Madison Avenue

Shock Top Makes Talking Six Packs And Beer Taps For A New Campaign [THE BRIEF]

Shock Top Brewing Co. created a talking six-pack and a talking beer tap that sweet talks women and taunts men in the best way possible. The "It speaks for itself" campaign utilizes the talking mascot and a hidden camera to capture people's reactions and interactions with the orange wedge. Take a look at all of the ads here.

ABC hired Mike Dean to take on the role of the company's first head of "programmatic and data-driver ad sales strategy," according to Ad Age. Dean comes from Videology, an online video ad organization.

Adweek argues that Pop Secret may have just made the worst commercial of the year, calling it a weird, "seizure-inducing nightclub for corn."

Proctor & Gamble will go back to advertising for the incontinence business after realizing a potential to succeed in the category. Agency Spy reports that as the massive baby boomer generation gets older, there will be a higher demand for products like Always Discreet and Always Envive.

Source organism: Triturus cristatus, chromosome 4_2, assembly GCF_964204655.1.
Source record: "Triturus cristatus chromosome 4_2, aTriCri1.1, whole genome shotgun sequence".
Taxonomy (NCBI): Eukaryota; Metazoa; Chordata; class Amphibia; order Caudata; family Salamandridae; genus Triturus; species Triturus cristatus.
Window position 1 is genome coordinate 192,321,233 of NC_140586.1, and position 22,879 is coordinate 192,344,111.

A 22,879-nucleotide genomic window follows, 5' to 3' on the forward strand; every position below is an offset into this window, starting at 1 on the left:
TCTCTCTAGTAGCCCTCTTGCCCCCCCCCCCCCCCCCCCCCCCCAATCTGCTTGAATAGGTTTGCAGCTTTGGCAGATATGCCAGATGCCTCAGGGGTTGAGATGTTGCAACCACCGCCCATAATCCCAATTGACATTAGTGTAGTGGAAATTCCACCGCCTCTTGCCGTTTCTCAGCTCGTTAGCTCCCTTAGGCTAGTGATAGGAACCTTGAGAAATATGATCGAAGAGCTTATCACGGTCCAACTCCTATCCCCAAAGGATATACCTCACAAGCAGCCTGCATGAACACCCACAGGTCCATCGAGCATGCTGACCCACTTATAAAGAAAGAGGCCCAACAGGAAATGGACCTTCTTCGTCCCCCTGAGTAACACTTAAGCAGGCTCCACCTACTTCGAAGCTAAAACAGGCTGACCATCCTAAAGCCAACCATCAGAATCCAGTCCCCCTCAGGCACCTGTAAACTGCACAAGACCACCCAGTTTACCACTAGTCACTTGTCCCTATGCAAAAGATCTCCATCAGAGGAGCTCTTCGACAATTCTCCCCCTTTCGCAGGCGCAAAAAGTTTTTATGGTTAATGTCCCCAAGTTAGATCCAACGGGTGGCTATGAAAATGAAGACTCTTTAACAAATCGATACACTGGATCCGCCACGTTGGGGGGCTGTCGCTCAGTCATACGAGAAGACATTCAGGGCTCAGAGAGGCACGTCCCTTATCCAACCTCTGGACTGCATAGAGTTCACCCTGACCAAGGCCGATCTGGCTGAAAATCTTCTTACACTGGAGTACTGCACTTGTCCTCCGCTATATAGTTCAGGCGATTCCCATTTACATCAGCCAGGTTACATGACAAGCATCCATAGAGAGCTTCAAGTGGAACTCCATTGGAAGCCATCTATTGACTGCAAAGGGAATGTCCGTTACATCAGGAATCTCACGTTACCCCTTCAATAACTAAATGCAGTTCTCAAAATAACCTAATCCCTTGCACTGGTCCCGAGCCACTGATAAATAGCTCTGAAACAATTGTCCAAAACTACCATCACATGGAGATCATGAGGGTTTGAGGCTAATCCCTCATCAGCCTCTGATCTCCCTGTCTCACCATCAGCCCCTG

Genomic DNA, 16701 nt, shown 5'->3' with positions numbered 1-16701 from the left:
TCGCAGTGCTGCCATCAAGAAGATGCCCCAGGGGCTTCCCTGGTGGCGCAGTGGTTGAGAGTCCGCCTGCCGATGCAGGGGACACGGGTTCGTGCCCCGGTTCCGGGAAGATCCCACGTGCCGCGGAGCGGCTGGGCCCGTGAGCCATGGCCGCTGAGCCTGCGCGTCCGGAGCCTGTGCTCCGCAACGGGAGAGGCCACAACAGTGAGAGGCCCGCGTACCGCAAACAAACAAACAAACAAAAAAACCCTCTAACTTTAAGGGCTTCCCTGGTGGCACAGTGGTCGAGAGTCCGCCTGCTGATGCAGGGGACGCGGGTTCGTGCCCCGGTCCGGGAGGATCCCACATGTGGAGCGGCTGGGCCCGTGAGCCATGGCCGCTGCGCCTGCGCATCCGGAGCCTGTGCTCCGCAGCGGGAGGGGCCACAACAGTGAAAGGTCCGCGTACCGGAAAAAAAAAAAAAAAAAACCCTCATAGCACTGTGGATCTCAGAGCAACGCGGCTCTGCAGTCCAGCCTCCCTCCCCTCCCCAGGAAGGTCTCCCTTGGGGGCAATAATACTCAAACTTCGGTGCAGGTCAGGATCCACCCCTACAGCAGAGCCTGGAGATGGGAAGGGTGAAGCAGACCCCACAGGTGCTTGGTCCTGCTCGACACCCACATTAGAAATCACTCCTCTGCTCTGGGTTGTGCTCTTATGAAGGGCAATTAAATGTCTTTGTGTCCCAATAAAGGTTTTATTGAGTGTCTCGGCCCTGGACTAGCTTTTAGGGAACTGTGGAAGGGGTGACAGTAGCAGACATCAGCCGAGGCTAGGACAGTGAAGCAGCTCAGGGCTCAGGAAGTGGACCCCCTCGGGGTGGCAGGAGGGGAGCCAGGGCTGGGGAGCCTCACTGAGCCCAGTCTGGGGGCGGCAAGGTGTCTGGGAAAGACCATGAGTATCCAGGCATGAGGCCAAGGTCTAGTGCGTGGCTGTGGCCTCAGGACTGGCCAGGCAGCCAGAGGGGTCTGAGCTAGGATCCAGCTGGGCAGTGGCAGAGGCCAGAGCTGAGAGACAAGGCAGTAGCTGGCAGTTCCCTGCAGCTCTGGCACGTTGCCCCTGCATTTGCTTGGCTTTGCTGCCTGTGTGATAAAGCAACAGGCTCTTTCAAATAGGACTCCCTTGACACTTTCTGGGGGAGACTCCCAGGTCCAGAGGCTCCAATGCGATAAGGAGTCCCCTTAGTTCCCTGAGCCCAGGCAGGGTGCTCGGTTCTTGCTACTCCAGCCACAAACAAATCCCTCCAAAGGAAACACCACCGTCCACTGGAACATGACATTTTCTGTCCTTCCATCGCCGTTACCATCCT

PR Newser looks at the recent Crumbs Bake Shop news and suggests that the company did not fold because it only sold cupcakes. They argue that people still love eating cupcakes, but feel the bakery is (probably) folding because the company didn't create a fun atmosphere for customers and didn't successfully brand the company.

A new study from Contently shows that readers don't trust sponsored content on websites. According to its reports, when people come across these kinds of posts the feel that the website they are on loses credibility.

Dove brings interactive ads to shopping malls in the UK that can detect the dominant color in your outfit. The poster will then show an image of someone wearing a similar color as you for its "100 Colours" campaign, which is working to prove that the company's deodorant will not stain or rub off on clothes.

A Dutch agency, Just, launched a "99 Days of Freedom" campaign following Facebook's secret experiment. The campaign asks people to rid themselves of Facebook for 99 days. Through the campaign, the agency will conduct a study to find out how happy (or not happy) people are without Facebook accounts.

Previously on Business Insider Advertising: